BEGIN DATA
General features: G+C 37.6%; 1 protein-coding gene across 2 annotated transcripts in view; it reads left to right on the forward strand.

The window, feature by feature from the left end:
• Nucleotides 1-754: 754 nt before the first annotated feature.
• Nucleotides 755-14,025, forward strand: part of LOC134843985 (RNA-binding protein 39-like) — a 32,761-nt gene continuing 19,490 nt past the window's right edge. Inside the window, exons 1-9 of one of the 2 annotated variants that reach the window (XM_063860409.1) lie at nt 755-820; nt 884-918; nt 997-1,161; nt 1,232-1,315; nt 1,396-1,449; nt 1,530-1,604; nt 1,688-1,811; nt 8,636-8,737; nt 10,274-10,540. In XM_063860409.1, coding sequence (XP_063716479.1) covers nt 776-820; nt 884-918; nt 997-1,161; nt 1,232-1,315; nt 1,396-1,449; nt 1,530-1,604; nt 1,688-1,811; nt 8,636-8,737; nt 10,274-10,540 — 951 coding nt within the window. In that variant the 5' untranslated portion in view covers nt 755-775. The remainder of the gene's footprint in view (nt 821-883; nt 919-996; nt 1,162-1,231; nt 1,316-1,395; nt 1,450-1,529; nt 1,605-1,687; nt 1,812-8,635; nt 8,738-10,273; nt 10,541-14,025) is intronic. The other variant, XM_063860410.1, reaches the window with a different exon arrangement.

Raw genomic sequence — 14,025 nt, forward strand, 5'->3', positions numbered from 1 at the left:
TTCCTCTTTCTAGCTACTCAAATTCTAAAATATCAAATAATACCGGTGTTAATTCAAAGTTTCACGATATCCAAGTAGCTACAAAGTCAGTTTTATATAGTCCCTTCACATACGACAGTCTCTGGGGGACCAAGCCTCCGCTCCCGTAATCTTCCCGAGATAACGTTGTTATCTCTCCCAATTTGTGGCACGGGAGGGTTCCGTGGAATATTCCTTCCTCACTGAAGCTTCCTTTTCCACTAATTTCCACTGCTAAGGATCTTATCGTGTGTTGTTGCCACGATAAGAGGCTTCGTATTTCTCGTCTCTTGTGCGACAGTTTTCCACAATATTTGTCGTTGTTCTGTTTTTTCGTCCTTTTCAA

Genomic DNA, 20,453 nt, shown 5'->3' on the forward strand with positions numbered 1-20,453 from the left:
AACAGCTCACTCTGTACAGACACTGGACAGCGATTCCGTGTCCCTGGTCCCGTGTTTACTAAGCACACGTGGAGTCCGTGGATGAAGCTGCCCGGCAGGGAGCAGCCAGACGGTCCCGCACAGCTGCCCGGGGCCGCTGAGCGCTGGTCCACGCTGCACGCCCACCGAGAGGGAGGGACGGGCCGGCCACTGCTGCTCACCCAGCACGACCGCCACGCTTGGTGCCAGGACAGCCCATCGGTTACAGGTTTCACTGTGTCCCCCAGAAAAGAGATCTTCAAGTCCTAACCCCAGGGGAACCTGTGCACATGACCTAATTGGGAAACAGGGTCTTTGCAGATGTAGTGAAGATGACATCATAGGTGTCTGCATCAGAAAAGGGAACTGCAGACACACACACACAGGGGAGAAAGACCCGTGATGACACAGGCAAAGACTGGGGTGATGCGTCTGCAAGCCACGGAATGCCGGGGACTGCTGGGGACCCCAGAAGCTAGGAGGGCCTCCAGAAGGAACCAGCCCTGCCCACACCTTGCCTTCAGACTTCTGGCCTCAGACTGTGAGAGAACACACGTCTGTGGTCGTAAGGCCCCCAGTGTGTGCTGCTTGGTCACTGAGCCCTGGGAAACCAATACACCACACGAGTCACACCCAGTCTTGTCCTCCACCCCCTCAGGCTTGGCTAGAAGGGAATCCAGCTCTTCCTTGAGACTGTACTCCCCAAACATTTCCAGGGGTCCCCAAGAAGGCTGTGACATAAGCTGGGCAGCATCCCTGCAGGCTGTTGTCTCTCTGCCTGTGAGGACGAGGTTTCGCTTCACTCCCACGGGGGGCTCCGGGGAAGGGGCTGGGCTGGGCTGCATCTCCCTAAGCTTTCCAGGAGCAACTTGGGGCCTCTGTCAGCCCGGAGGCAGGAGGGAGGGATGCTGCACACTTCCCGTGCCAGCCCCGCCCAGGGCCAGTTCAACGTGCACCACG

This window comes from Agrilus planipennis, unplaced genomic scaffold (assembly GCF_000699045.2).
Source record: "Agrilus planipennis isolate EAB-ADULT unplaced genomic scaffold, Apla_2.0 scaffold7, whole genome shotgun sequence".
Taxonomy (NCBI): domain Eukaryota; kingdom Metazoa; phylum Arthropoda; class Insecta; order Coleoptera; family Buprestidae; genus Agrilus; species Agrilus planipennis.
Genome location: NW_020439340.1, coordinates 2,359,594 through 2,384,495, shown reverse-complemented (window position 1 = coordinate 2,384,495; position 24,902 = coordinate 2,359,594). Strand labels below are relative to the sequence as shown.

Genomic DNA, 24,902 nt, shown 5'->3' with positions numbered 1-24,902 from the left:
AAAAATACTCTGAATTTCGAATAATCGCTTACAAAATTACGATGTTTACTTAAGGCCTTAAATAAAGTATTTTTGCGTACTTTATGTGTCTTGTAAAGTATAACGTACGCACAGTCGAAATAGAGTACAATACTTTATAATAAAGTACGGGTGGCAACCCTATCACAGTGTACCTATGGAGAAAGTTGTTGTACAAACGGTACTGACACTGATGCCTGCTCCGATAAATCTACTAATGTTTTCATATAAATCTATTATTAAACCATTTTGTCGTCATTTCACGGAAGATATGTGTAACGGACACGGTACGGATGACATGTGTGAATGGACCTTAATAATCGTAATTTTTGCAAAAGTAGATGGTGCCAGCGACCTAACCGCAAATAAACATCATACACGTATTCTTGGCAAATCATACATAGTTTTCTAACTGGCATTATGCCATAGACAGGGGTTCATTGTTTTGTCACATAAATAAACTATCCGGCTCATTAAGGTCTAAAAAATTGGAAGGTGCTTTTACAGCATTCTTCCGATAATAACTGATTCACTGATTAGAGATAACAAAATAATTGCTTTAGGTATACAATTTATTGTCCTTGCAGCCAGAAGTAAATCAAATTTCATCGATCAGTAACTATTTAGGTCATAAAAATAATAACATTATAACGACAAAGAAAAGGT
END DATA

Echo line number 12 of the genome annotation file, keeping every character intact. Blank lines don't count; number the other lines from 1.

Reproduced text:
Genome location: NW_020439340.1, coordinates 2,359,594 through 2,384,495, shown reverse-complemented (window position 1 = coordinate 2,384,495; position 24,902 = coordinate 2,359,594). Strand labels below are relative to the sequence as shown.